H.23 Hands Free Paracentesis Catheter
Paracentesis is a procedure done to drain fluid from the abdominal (peritoneal) cavity. Analysis of this fluid is essential to determine the cause for the buildup of excess fluid, whether it is due to portal hypertension (as seen in liver disease), cancer, infection, or pancreatitis. Removal of the fluid also has therapeutic benefit by reliving pressure-driven abdominal discomfort and respiratory distress.
The procedure is done by introducing a catheter through the abdominal wall and into the peritoneal cavity. Once it is placed, fluid is drawn through the catheter for analysis. After this, if a large volume of fluid needs to be removed the catheter is connected to negative pressure (via wall suction or evacuated containers). As the containers fill, the process is paused and they are exchanged with new containers until the desired amount of fluid is removed. The flaw with this design is that the catheter is not secured within the patient’s abdominal cavity. As the proceduralist pauses to exchange containers, there is a risk that the catheter could be displaced and slide out. This risk is even greater for patients who are agitated or have an abundance of subcutaneous tissue. If the catheter becomes displaced, the proceduralist will have to decide whether to terminate the procedure prematurely or open a new paracentesis kit and replace the catheter.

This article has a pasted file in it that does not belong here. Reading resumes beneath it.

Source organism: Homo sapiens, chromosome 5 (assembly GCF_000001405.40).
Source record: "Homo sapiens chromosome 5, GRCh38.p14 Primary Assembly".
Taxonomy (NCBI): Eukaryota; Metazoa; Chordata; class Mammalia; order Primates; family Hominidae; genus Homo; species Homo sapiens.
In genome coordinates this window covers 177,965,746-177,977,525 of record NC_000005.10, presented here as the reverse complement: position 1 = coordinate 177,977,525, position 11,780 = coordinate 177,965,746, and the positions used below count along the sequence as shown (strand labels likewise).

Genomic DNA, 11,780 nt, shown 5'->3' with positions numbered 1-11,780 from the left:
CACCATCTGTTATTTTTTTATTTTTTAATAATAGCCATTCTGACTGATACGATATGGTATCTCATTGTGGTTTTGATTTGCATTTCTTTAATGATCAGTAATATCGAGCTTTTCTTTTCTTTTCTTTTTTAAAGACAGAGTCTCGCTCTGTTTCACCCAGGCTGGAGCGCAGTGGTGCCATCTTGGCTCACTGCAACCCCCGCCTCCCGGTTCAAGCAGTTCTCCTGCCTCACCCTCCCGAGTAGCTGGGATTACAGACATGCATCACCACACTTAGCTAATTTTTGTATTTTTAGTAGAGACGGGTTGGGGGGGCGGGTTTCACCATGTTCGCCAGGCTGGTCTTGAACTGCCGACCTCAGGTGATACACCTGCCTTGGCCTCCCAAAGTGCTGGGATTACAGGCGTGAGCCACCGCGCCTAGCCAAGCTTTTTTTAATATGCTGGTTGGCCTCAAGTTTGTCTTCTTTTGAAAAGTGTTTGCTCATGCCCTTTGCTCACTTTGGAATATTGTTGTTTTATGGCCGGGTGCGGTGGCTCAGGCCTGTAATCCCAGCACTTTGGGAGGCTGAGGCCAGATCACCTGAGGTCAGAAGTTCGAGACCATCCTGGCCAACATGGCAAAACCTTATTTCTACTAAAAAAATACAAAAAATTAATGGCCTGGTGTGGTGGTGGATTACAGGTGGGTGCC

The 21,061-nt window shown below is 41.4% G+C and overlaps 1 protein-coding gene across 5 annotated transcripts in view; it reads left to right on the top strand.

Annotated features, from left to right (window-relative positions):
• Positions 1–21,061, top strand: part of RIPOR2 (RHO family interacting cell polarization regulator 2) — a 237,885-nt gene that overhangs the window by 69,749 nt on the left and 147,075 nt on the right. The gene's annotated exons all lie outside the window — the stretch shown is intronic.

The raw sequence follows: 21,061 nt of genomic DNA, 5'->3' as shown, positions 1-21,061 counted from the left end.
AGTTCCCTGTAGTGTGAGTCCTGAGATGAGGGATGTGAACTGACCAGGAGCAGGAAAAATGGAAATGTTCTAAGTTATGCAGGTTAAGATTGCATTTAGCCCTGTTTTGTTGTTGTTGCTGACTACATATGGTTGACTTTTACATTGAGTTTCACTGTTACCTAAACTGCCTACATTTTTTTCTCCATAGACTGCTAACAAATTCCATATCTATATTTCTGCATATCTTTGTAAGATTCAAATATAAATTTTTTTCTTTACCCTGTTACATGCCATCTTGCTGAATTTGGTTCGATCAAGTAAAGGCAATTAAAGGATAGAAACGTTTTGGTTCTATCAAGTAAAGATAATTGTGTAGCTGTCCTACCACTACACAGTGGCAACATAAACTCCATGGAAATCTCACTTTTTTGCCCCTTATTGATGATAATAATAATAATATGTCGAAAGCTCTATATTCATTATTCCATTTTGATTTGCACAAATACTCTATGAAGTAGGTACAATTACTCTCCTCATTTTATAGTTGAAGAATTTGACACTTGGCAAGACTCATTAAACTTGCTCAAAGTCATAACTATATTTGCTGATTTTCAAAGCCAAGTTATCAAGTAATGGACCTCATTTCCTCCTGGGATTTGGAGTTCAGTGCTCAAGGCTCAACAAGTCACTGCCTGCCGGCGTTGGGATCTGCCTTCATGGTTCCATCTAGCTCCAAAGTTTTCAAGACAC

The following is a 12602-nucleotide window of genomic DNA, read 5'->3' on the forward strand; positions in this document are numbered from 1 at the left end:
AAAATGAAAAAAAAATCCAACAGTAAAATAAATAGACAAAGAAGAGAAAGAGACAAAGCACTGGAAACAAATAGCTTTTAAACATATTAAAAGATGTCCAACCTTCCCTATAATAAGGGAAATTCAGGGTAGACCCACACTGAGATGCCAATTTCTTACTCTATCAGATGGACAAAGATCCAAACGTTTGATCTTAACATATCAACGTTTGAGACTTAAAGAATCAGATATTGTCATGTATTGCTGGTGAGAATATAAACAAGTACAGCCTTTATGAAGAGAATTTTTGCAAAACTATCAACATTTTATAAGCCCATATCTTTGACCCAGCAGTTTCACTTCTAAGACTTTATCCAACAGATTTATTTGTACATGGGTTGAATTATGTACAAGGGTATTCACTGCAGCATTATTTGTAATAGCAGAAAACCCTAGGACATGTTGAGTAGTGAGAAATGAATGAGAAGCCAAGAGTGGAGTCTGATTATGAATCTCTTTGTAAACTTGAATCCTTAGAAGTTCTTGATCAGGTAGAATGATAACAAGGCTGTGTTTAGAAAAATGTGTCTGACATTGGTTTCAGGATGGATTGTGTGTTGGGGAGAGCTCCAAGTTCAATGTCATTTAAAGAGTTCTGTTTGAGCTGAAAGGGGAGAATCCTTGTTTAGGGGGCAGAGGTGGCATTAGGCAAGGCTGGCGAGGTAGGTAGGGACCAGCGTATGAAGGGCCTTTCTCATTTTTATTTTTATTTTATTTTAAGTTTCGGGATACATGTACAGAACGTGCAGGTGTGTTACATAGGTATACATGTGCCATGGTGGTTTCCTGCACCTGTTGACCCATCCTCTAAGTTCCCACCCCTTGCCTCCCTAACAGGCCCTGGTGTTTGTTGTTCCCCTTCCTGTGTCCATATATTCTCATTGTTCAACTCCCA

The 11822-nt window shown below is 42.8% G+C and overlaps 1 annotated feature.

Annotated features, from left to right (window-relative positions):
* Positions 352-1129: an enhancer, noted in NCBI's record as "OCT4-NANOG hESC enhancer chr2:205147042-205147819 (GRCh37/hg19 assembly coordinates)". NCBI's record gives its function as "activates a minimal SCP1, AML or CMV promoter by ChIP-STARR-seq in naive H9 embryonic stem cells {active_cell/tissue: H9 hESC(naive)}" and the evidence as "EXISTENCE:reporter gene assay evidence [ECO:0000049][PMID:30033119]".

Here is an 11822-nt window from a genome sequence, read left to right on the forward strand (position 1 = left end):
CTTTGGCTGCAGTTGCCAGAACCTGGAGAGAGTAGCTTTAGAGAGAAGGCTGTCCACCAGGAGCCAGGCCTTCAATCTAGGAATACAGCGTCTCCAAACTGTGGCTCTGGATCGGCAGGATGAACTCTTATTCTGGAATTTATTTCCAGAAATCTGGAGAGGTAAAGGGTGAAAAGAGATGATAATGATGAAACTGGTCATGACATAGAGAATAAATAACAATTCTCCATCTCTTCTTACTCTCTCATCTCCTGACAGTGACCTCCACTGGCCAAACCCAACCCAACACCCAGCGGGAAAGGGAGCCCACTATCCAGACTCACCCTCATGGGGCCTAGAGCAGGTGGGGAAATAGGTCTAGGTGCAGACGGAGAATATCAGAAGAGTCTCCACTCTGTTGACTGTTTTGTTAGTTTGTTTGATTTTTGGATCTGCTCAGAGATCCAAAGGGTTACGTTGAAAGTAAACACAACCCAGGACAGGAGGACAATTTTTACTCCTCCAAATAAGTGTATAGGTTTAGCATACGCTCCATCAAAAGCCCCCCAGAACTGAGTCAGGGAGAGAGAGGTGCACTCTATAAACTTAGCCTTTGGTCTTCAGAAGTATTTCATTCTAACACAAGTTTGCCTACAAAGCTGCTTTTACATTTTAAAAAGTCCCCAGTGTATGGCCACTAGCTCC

The goal of this project is to design a catheter that addresses this flawed design in the paracentesis procedure, specifically to come up with a mechanism that temporarily secures the catheter in place for the duration of the procedure. This would allow for the proceduralist to free his/her hands from holding the catheter in place to perform other necessary components of the procedure
Thomsen TW, Shaffer RW, White B, Setnik GS. Videos in clinical medicine. Paracentesis. N Engl J Med. 2006 Nov 9;355(19):e21. doi: 10.1056/NEJMvcm062234. Erratum in: N Engl J Med. 2007 Feb 15;356(7):760. PMID: 17093242.